Vignette: Joyce Goldin


“The dog is the perfect portrait subject. He doesn’t pose. He isn’t aware of the camera.” – Patrick Demarchelier


"Murphy" by Joyce Goldin, digital painting (2013)

"Murphy" by Joyce Goldin, digital painting (2013)

Drawings of domestic animals may not reach the loftiest heights of fine art, but they connect with the wider population in important ways. Dog lovers are famous for commissioning portraits of their beloved companions, and, in her latest work, Joyce Goldin has been rendering them digitally.

Goldin has been drawing and painting most of her life, but her love of dogs has led her into a series of digital canine portraits rendered with the plasticity of paint. After layering color in loose, organic fields reminiscent of watercolor, Goldin applies a very kinetic line to define the shape and give the image some detail. A translucent aspect lends the images the quality of having been painted on glass, which makes the warmth and expressiveness given to each individual canine all the more striking.

Hometown: Louisville, Kentucky
Education: BS, Occupational Training and Development, University of Louisville
Website: http://www.fineartamerica.com/profiles/joyce-goldin.html

"Beagle" by Joyce Goldin, digital painting (2017)

"Beagle" by Joyce Goldin, digital painting (2017)

"Frenchie" by Joyce Goldin, digital painting (2014)

"Frenchie" by Joyce Goldin, digital painting (2014)

"Starr" by Joyce Goldin, digital painting (2000)

"Starr" by Joyce Goldin, digital painting (2000)

"Tom" by Joyce Goldin, digital painting (2000)

"Tom" by Joyce Goldin, digital painting (2000)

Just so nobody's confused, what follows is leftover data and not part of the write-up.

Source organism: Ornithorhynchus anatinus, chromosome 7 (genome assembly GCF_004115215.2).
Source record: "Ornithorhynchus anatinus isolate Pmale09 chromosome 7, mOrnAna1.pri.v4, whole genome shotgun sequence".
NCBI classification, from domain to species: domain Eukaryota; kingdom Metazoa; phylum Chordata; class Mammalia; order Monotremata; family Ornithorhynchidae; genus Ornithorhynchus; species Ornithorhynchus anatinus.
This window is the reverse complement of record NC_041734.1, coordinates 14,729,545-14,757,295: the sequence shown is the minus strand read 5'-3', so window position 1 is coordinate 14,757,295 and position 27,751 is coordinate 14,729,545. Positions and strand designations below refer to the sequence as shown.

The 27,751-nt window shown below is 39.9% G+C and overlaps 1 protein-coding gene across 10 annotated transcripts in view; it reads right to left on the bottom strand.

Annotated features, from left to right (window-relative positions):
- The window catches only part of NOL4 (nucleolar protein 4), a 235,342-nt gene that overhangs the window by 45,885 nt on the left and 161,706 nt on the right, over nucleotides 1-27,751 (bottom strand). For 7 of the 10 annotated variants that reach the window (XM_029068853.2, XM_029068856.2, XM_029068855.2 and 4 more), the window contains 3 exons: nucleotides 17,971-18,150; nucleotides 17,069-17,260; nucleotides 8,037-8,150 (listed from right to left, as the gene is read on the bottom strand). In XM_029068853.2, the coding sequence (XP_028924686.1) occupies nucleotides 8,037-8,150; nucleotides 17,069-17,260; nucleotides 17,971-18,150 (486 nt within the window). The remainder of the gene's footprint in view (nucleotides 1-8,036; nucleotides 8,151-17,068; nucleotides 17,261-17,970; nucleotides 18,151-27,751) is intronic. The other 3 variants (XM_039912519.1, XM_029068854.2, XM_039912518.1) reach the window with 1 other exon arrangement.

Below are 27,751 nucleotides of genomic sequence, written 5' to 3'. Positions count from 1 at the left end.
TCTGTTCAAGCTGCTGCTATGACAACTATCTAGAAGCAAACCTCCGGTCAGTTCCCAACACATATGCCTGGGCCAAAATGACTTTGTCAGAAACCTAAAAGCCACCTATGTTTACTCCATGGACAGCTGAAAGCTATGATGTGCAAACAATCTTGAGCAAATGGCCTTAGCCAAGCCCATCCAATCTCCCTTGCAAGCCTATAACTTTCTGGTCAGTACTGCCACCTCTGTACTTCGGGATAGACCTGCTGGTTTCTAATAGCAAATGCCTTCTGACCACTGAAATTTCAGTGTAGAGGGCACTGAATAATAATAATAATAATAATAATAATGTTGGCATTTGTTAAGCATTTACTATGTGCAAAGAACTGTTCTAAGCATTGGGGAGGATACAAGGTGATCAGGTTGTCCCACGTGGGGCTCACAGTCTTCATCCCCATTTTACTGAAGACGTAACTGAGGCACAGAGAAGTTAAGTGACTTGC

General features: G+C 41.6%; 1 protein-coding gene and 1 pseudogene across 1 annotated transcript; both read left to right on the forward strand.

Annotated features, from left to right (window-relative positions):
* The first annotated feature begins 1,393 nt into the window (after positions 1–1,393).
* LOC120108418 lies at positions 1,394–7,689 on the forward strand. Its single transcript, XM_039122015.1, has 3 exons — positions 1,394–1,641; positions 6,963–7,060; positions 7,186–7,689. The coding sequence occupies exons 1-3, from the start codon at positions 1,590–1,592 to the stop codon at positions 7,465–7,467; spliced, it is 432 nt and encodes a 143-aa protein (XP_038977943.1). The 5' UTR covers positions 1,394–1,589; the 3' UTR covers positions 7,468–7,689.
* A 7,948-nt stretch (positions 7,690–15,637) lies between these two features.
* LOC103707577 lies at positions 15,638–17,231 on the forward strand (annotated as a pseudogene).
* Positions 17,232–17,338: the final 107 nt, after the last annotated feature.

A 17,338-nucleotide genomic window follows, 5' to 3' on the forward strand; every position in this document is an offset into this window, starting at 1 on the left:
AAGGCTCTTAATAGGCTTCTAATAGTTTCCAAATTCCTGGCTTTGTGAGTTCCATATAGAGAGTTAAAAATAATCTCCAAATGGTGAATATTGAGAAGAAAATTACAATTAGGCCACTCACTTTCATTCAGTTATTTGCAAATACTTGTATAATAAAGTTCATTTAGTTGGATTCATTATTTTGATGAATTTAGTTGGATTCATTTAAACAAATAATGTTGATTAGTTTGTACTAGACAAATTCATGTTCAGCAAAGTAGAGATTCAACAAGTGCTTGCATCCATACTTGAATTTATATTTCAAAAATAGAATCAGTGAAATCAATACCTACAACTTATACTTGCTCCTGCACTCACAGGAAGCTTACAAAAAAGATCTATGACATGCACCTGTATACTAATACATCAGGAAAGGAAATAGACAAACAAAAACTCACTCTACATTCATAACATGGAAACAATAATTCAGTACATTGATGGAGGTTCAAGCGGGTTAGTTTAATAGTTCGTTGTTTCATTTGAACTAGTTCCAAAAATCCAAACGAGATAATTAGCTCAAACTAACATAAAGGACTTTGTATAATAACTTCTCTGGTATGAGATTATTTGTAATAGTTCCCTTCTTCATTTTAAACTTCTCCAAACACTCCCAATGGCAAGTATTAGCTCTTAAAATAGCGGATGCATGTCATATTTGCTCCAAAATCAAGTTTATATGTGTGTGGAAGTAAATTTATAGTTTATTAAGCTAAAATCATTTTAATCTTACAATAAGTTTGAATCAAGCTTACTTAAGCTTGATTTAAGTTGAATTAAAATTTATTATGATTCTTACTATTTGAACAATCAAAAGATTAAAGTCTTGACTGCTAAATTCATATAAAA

Written by Keith Waits. Entire contents copyright © 2017 Louisville Visual Art. All rights reserved.

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Photography

Vignette: Brett Sutton


“The natural world is truly remarkable and we are an intimate part of this environment.” — Brett Sutton


"Neighborhood Runoff" by Brett Sutton, size made to order, film photography (2016),   f  rom $85 and up |  BUY NOW

"Neighborhood Runoff" by Brett Sutton, size made to order, film photography (2016), from $85 and up | BUY NOW

Photographer, Brett Sutton

Photographer, Brett Sutton

Even a casual study of these photographs from Brett Sutton reveal the common thread of patterns in nature. The black & white images of the city illustrate humankind’s imprint of construction on the urban landscape, the latticework reinforcement of a fire escape and the shadows cast by the late afternoon sun. Sutton crops the main support of the structure out of frame, lending it an unexpected tension.

“While working at Luna Lodge, an eco-lodge retreat on the Osa Peninsula, Costa Rica, I was granted the opportunity to truly connect with the landscape, flora and fauna. The natural world is truly remarkable and we are an intimate part of this environment.”

Sutton’s images of the natural world share that same fascination with pattern, but the color places a greater emphasis on texture, and there is a more epic sense of composition in many of the pictures. He also seeks out unique vantage points; as he explains: “(they can be) hugely important when considering how one connects to and interprets reality, location, and relationship.” He achieves some mystery through abstraction, just as he cropped the fire escape, we here see two runners moving across a mercurial landscape that we can’t quite place, a scene bisected by an indefinable graphic element that visually appears to stop the joggers in their tracks.

"Costa Rican Leaf Cutter Ants" by Brett Sutton, size made to order, film photography (2017), f  rom $85 and up |  BUY NOW

"Costa Rican Leaf Cutter Ants" by Brett Sutton, size made to order, film photography (2017), from $85 and up | BUY NOW

“Not only is my zest for life and vitality enhanced through my creative pursuits but to my connections with others…location, and the environment as well. Whether working in film or digital photography, oil paint, or collages of the bark of decaying trees, I attempt to deliver messages of local-ism, connection to the land, and textural nuance.”

Hometown: Covington, Kentucky
Age: 29
Education: BA, History & Fine Arts from Xavier University (Cincinnati)
Website: https://brettmsutton.wordpress.com